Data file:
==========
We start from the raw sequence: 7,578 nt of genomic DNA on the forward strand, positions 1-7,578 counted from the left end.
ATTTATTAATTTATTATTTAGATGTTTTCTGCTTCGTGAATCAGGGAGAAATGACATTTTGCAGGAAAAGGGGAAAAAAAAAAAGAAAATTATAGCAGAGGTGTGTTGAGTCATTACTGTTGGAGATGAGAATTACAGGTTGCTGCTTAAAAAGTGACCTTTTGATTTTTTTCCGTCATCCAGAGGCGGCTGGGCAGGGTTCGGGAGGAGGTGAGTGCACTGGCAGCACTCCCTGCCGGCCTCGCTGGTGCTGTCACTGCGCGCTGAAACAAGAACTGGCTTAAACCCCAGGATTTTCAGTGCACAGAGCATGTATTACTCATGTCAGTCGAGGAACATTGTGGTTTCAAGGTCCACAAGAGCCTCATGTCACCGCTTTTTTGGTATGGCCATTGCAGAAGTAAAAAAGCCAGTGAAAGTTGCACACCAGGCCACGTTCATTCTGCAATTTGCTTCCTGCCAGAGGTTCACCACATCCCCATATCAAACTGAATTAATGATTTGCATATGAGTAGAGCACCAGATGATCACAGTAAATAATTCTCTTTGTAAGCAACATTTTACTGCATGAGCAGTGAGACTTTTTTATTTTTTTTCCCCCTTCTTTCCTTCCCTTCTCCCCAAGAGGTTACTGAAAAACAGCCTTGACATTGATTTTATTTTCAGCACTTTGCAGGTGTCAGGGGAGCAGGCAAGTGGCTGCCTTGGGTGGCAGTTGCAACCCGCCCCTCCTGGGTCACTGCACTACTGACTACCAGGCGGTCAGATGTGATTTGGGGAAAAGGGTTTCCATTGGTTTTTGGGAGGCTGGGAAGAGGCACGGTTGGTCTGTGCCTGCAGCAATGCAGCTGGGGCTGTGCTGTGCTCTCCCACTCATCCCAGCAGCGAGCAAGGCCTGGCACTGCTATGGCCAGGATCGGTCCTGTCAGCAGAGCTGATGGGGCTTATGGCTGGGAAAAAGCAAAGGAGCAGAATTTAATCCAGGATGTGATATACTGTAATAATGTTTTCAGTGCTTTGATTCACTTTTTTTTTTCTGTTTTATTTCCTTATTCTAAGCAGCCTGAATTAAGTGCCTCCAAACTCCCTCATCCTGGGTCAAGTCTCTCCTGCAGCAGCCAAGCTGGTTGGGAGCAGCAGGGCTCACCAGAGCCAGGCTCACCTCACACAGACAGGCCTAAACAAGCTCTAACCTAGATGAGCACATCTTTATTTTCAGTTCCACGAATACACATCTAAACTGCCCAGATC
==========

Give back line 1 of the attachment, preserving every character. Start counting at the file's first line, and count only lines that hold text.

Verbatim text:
We start from the raw sequence: 7,578 nt of genomic DNA on the forward strand, positions 1-7,578 counted from the left end.